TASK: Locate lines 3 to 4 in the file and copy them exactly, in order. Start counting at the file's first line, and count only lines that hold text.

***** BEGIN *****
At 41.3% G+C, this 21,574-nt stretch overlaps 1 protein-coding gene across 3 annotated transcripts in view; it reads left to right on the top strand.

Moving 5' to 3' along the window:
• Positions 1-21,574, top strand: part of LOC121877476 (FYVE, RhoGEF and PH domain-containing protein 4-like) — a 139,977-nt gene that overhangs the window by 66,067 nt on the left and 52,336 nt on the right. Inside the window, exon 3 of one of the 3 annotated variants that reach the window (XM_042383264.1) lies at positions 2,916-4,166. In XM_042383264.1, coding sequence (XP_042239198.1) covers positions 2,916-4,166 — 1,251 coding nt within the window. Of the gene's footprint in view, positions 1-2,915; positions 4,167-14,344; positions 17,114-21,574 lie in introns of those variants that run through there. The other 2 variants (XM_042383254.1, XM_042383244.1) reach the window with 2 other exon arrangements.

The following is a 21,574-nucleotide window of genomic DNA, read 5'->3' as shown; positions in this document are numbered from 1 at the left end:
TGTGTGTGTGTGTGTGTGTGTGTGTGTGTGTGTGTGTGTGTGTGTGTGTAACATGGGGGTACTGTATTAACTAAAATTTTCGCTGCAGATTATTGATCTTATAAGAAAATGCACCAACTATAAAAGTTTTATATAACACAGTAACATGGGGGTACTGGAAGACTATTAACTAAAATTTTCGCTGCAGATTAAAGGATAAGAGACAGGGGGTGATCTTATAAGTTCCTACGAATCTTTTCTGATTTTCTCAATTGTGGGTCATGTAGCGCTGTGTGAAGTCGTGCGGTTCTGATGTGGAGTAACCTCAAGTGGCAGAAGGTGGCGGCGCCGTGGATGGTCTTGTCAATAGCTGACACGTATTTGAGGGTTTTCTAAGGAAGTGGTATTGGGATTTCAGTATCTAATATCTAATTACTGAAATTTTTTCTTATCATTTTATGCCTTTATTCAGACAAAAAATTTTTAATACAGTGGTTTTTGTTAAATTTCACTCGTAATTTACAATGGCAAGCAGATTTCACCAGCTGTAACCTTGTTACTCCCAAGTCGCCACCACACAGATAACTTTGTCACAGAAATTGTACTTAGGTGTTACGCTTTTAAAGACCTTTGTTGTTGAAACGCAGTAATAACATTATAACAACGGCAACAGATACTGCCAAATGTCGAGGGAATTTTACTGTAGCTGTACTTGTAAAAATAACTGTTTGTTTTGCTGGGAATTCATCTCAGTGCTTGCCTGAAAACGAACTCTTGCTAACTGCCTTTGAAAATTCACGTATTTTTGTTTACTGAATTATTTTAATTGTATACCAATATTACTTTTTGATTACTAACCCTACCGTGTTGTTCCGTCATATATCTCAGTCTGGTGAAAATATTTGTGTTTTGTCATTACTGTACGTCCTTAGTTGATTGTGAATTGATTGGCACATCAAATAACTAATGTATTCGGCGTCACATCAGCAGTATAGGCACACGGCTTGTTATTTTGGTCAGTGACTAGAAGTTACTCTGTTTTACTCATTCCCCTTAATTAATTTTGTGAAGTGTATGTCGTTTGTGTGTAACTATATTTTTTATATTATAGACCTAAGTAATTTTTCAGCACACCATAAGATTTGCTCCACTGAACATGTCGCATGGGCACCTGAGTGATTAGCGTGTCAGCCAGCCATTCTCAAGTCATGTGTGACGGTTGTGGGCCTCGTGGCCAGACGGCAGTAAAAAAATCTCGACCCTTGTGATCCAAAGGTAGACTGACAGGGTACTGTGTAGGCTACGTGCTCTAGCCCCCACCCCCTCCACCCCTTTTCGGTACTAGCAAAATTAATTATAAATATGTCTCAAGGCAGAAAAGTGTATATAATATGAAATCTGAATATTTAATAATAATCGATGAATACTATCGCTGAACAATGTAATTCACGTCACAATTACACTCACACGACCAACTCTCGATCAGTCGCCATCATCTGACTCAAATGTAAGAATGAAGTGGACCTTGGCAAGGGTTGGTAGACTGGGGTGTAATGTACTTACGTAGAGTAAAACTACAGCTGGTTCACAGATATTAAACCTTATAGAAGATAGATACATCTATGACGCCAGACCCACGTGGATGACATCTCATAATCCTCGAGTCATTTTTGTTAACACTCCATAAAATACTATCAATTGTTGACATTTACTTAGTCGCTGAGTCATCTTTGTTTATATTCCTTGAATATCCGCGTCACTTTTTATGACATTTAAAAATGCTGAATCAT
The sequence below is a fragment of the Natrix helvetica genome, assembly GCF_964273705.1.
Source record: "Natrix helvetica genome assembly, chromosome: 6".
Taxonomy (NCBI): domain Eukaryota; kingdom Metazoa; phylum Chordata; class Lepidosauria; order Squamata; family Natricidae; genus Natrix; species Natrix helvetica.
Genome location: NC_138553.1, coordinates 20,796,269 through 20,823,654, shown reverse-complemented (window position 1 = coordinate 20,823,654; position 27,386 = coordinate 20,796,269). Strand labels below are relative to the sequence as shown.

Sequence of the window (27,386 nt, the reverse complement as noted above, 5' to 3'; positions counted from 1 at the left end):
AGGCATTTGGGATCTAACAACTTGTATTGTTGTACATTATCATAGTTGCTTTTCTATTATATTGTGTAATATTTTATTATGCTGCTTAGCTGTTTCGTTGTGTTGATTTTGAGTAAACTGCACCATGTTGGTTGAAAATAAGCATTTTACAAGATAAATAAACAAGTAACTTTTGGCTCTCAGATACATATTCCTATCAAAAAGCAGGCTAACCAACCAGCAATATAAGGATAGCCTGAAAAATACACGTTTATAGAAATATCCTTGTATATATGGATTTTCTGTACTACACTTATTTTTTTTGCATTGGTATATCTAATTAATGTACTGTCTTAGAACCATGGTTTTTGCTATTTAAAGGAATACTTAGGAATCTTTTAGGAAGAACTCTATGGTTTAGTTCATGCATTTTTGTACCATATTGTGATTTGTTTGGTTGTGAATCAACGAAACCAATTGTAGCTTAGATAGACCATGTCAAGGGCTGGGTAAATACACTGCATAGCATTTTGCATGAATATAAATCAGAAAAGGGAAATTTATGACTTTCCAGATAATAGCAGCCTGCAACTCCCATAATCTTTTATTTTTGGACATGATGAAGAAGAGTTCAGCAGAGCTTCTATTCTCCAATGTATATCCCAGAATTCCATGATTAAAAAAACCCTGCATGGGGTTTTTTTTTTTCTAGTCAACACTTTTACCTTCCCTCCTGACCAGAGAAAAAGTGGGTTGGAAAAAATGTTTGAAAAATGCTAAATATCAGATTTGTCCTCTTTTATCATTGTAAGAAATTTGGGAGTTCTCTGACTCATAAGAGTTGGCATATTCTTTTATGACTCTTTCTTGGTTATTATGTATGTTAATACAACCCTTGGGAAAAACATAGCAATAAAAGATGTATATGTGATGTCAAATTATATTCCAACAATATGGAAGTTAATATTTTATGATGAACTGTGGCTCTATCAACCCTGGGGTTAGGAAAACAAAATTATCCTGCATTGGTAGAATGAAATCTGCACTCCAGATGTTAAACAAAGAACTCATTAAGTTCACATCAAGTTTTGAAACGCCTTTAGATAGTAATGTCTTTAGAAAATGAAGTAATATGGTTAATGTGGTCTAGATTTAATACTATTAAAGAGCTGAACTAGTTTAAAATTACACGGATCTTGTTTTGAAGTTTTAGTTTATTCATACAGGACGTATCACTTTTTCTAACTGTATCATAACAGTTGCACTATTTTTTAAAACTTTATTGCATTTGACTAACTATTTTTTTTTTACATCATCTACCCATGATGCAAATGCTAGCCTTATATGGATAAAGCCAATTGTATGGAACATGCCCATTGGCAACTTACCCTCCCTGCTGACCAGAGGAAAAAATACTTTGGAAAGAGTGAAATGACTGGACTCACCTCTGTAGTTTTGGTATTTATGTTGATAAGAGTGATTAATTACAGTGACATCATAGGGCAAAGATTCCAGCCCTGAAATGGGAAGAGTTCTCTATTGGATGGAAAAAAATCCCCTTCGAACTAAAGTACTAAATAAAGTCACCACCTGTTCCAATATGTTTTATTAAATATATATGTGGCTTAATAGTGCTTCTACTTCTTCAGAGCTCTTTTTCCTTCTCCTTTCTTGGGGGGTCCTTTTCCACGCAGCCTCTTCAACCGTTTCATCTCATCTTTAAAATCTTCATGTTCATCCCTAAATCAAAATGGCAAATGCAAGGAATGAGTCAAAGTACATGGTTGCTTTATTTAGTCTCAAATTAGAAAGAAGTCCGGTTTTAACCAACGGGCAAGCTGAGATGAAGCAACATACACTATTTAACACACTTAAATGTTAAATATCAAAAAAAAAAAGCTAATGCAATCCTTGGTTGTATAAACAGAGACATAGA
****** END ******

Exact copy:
• Positions 1-21,574, top strand: part of LOC121877476 (FYVE, RhoGEF and PH domain-containing protein 4-like) — a 139,977-nt gene that overhangs the window by 66,067 nt on the left and 52,336 nt on the right. Inside the window, exon 3 of one of the 3 annotated variants that reach the window (XM_042383264.1) lies at positions 2,916-4,166. In XM_042383264.1, coding sequence (XP_042239198.1) covers positions 2,916-4,166 — 1,251 coding nt within the window. Of the gene's footprint in view, positions 1-2,915; positions 4,167-14,344; positions 17,114-21,574 lie in introns of those variants that run through there. The other 2 variants (XM_042383254.1, XM_042383244.1) reach the window with 2 other exon arrangements.

The following is a 21,574-nucleotide window of genomic DNA, read 5'->3' as shown; positions in this document are numbered from 1 at the left end: